The Third-Term Controversy That Gave the Republican Party Its Symbol

The elephant and the donkey as symbols for America’s biggest political parties date back to the 1800s and this controversy

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This cartoon was published on November 7, 1874, in 'Harper's Weekly.' Library of Congress

No president had ever served a third term before–and as it turned out, Ulysses S. Grant wasn't about to either.

Although factions within the Republican party supported the idea of Grant seeking an unprecedented third term, debate over this potential move came to nothing when Grant himself vetoed the idea. But that debate did leave the Republican party with a lasting symbol–the elephant.

One hundred and forty-three years ago, the elephant gained its first association with the Republican party. It appeared in a Thomas Nast editorial cartoon in Harper’s Weekly, addressing Grant’s apparent campaigning for a third term in the midst of the midterm elections. In that cartoon, an elephant panics and tumbles into a hidden pit as a donkey in a lion skin frightens it as well as other animals, including a unicorn labeled “N.Y. Times.”  

Although the Democratic party is more traditionally associated with the donkey, in this case, however, the donkey (or “jackass,” if you prefer) represents the New York Herald, which had grimly foreshadowed the idea of Grant campaigning for a third term, against all political convention. The New York Times writes:

Here, the New York Herald appears as an ass in a lion’s skin, whose ferocious presence frightens the “foolish animals” of the press, including The New York Times (unicorn), the New York Tribune (giraffe), and the New York World (owl).  A skittish fox, representing the Democratic Party, has edged onto a reform plank near a gaping pit, by which the trumpeting elephant, symbolizing the Republican vote, lumbers. Since this issue of Harper’s Weekly went to press shortly before the congressional elections of November 3, 1874, the artist was uncertain which party would tumble into the pit, but early results boded ill for the Republicans.  

Following the midterm elections, “the Democrats did win control of the U.S. House of Representatives for the first time since before the Civil War,” writes the Times. In Nast’s followup cartoon, the Republican elephant tumbled into the pit while the fox made it out.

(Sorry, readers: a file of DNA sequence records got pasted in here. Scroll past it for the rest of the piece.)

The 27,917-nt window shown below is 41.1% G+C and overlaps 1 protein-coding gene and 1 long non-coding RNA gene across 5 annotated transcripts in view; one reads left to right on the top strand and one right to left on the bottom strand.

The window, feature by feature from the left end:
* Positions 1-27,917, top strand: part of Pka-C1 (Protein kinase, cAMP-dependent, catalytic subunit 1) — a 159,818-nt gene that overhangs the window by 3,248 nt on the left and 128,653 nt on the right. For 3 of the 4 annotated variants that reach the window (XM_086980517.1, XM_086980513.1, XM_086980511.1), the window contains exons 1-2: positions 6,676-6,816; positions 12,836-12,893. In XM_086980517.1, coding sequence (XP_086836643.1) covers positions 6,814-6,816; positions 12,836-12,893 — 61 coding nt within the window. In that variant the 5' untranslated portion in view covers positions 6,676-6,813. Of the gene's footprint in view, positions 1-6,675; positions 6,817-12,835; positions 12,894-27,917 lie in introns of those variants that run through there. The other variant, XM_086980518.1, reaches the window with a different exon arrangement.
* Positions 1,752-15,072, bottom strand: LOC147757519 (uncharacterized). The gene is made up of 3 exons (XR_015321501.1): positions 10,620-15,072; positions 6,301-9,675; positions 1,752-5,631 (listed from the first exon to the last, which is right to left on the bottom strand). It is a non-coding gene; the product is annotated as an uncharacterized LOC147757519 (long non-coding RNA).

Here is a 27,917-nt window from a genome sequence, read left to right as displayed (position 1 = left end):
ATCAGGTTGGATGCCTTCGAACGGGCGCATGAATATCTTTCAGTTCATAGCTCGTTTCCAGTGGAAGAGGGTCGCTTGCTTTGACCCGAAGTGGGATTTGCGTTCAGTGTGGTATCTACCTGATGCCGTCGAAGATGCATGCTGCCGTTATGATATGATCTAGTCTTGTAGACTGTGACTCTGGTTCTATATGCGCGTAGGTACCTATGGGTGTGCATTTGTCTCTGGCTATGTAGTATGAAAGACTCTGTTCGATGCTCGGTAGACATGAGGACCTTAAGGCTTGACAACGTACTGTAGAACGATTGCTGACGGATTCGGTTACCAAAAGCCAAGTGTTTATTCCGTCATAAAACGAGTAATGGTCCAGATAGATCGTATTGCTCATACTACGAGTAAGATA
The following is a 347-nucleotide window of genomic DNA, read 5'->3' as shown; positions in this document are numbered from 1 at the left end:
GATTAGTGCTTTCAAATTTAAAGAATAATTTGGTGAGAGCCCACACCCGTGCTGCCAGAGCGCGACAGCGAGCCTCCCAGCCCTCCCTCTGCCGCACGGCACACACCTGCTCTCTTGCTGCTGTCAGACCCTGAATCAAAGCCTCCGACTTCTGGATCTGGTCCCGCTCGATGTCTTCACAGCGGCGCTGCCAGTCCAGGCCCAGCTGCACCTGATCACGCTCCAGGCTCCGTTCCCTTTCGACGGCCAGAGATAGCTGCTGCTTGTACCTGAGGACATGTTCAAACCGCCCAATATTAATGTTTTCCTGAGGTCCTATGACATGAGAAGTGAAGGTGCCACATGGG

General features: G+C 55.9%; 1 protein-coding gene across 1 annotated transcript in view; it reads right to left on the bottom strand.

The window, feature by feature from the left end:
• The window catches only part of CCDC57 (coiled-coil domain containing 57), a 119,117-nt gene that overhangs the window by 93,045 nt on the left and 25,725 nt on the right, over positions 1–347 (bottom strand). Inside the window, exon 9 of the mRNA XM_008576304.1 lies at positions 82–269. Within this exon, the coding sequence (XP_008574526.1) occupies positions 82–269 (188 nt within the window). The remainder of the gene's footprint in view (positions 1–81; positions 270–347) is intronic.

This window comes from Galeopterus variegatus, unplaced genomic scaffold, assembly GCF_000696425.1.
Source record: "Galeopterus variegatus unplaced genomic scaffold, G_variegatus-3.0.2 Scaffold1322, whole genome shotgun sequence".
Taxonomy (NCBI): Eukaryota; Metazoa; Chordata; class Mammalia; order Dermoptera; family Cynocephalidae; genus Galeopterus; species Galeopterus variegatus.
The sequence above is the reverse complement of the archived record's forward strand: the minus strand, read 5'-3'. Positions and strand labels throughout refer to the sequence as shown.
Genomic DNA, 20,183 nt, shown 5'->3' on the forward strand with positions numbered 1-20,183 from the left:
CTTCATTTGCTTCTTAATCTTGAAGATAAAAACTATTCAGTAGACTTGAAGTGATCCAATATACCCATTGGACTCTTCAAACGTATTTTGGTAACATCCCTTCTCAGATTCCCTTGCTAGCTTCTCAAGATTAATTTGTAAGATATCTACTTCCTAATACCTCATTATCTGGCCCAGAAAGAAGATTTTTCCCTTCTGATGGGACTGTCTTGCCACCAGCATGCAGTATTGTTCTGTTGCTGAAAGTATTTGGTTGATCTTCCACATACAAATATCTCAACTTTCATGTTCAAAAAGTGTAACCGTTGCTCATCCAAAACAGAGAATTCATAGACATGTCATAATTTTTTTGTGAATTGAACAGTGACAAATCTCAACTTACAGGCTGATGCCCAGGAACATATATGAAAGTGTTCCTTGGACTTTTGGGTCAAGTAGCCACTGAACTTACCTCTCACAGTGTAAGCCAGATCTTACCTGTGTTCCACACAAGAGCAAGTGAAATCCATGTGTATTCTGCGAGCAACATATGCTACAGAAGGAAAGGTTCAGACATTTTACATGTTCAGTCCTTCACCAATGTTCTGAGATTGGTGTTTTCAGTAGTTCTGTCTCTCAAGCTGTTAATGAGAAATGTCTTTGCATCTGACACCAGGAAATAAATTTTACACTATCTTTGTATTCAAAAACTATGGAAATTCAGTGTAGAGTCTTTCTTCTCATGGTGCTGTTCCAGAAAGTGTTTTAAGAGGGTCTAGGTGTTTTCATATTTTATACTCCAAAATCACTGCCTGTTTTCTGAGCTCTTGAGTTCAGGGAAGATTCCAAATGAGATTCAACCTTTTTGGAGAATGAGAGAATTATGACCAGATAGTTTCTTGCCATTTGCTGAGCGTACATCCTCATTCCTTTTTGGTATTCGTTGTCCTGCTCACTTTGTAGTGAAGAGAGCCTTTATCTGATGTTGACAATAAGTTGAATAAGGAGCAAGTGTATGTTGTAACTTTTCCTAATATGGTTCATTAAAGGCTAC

As Jimmy Stamp writes for, Nast was central to popularizing the associations with the two parties and their respective animals. “It was a time when political cartoons weren’t just relegated to a sidebar in the editorial page, but really had the power to change minds and sway undecided voters by distilling complex ideas into more compressible representations,” Stamp writes. “Cartoons had power.”

Nast was also a loyal Republican, which is perhaps why the Democrats got saddled with a jackass as a popular symbol (the party has never officially adopted it), while the Republicans got the large and relatively noble elephant, which the party did officially adopt as a symbol.

“The rationale behind the choice of the elephant is unclear, but Nast may have chosen it as the embodiment of a large and powerful creature, though one that tends to be dangerously careless when frightened,” Stamp writes. ”Alternately, the political pachyderm may have been inspired by the now little-used phrase “seeing the elephant,” a reference to war and a possible reminder of the Union victory.”

The cartoon–and the symbol–remain iconic. Ulysses S. Grant didn’t run for a third term, although he technically could have. There was no hard and fast limit on the number of terms a President could serve until the Twenty-Second Amendment was passed in 1951, following FDR’s unprecedented four terms. However, “in 1875, Grant wrote a public letter formally renouncing any interest in a third term and played virtually no role in the election of 1876 until that December, when the electoral votes arrived in Washington, D.C.,” writes historian Joan Waugh.

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